I've got the RYA Day Skipper certs but I've virtually no other experience and haven't stepped on a boat for about 3 years.
Nice to know when I do get round to sorting boat/mooring (that magnum trimaran will be mine) I'll be perfectly proficient.
Last edited by Fittster; 12-01-12 at 12:53.
A bit off the wall but what about a Maurice Griffiths Eventide. The example below looks good for £4.5k - with new inboard 2009. Ticks all your boxes.
Nothing against a porta potti - but it will need to be carried ashore to an emptying point every few days. I wouldn't risk trying to pour it over the side, even far out to sea.
Originally Posted by Seajet
There's no great problem with sea toilets on a drying anchorage, just take a bucket of sea water aboard before the tide departs. You can choose to flush thro (not pleasant on a hot day with several hours before the tide returns) or to hold in the water until the tide returns. With the seat closed there is little smell. If dried out on sand, you could flush thro & then bury any solids, flushing with a little fresh sea water from your bucket. Obviously one needs to be sensible if on a popular beach, but I like the quiet deserted spots anyway.
Thanks and keep them coming
Thanks for all your recommendations I have added a list in the first post and I am going to start researching them all at the weekend. I will update the list with my findings and thoughts.
I am not sure if its a function of the small(ish) size of these boats but from the pictures I have seen so far many of them look very attractive which I was not expecting.
I would suggest that a starting point would be to visit any marinas or places selling boats in your area, have a look at what is available in your price range, pick the best2 or 3 from them(by best I mean the ones that appeal to you most for whatever reason) then ask on here for any experience of them. If you focus on one particular model then they may be few and far between, or the cost of delivery to your mooring may be high.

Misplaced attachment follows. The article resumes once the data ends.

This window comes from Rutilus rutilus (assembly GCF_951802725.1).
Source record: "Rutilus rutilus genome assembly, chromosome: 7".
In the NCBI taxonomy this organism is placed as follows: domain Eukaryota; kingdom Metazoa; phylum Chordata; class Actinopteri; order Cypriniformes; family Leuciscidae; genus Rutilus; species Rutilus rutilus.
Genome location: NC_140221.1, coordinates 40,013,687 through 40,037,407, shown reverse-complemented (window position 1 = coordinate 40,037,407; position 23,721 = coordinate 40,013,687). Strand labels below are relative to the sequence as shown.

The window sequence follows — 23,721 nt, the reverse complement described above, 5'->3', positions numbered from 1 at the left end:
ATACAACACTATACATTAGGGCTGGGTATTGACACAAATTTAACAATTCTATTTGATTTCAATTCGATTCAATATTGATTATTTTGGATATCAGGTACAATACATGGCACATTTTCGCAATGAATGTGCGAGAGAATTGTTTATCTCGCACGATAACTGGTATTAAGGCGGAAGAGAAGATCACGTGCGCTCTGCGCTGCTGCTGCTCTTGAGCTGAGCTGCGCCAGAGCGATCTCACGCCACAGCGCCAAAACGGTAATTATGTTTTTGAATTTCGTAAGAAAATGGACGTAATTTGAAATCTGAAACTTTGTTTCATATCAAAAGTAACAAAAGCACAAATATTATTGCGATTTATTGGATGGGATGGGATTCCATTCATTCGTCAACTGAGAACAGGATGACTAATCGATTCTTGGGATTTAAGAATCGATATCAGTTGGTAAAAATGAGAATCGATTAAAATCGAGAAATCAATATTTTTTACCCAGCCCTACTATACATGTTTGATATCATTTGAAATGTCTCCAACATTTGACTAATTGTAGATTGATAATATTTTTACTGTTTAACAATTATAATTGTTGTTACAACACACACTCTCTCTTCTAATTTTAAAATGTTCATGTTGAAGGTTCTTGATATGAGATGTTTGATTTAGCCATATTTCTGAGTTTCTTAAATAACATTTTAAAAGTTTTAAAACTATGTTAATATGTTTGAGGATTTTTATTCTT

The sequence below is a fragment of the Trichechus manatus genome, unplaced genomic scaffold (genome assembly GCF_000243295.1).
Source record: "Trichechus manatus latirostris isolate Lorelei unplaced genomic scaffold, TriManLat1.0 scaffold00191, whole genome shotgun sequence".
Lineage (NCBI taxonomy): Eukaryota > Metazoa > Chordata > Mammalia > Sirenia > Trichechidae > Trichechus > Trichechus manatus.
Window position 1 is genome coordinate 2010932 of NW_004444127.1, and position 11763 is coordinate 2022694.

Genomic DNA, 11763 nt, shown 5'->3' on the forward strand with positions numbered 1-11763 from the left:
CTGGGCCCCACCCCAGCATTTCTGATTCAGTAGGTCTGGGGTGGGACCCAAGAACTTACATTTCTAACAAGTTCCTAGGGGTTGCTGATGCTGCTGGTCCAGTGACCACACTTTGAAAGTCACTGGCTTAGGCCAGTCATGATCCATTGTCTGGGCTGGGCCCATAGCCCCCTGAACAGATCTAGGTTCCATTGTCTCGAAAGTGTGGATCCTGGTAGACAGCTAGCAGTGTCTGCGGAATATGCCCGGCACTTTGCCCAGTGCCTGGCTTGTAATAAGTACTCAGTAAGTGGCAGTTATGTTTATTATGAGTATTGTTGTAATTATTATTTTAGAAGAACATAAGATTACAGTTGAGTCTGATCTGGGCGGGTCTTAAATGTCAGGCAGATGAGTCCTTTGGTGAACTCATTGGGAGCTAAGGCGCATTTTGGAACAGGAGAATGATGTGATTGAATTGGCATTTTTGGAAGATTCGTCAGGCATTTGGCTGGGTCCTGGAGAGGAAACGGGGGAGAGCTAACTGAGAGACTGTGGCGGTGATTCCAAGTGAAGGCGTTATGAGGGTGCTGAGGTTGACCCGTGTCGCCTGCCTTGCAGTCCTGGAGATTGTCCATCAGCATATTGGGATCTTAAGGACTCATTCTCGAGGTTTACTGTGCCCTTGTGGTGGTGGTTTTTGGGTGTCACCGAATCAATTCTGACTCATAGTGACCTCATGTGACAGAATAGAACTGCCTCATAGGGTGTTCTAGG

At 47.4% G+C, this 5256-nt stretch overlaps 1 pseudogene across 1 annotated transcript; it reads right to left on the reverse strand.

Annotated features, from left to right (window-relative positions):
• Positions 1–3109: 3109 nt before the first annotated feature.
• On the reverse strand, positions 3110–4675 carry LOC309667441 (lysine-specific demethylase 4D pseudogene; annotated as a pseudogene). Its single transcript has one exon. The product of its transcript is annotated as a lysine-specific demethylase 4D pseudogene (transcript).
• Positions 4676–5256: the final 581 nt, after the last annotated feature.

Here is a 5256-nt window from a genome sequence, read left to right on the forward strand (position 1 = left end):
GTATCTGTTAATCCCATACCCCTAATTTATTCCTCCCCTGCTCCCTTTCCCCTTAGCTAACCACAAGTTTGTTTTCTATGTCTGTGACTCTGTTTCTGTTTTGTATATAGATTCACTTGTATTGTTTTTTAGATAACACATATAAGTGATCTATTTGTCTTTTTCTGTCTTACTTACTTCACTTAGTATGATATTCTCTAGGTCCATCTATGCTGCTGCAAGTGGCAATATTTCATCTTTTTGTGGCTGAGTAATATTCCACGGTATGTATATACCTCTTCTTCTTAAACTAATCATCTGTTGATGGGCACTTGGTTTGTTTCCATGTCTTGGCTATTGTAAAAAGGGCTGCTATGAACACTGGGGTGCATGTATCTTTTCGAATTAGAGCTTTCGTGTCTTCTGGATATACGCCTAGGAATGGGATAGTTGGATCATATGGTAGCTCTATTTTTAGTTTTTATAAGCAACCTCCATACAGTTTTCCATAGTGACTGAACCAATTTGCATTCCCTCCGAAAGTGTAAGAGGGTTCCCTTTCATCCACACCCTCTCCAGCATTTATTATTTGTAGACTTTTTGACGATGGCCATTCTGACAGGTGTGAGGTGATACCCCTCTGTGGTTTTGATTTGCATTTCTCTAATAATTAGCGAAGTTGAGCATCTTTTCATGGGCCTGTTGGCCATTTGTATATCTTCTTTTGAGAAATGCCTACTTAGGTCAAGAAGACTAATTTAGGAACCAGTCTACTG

I spent many years with a lightweight 1/4 tonner. Much of the sailing time was spent holding her back as she tried to leapfrog the waves whenever heading even slightly windward.
I found that passage times were often slower than friends with Centaurs because the Centaurs could bully their way through the local short chop without the need to slow down.
Also I was very impressed by the amount of Fiberglass wasted during their construction. Try standing on any Fiberglass part and jumping up and down. The only weaknesses I am aware of is that:
- Some models were a little undernourished about the keel roots. Easily fixed, but this only seemed to reveal itself when they were permanently moored in tidal and I suspect probably very exposed locations.
- Early ones had leaky windows
- You cannot see out of the saloon windows when seated in a B layout unless you are seven feet tall.
Of course I eventually succumbed and bought one, a decision with which I am thoroughly satisfied.
I can think of no similarly small boat that would make me feel as safe as a Centaur had I made a poor weather decision, other than their stablemates (W25, Chieftain, etc.) This means that I am happy to set off on fairly long passages with the kids onboard, offsetting the unreliability of forecasts against the inherent seaworthiness of the boat. I am sure that any Centaur owner on the forum would be glad to show you their boat's capabilities...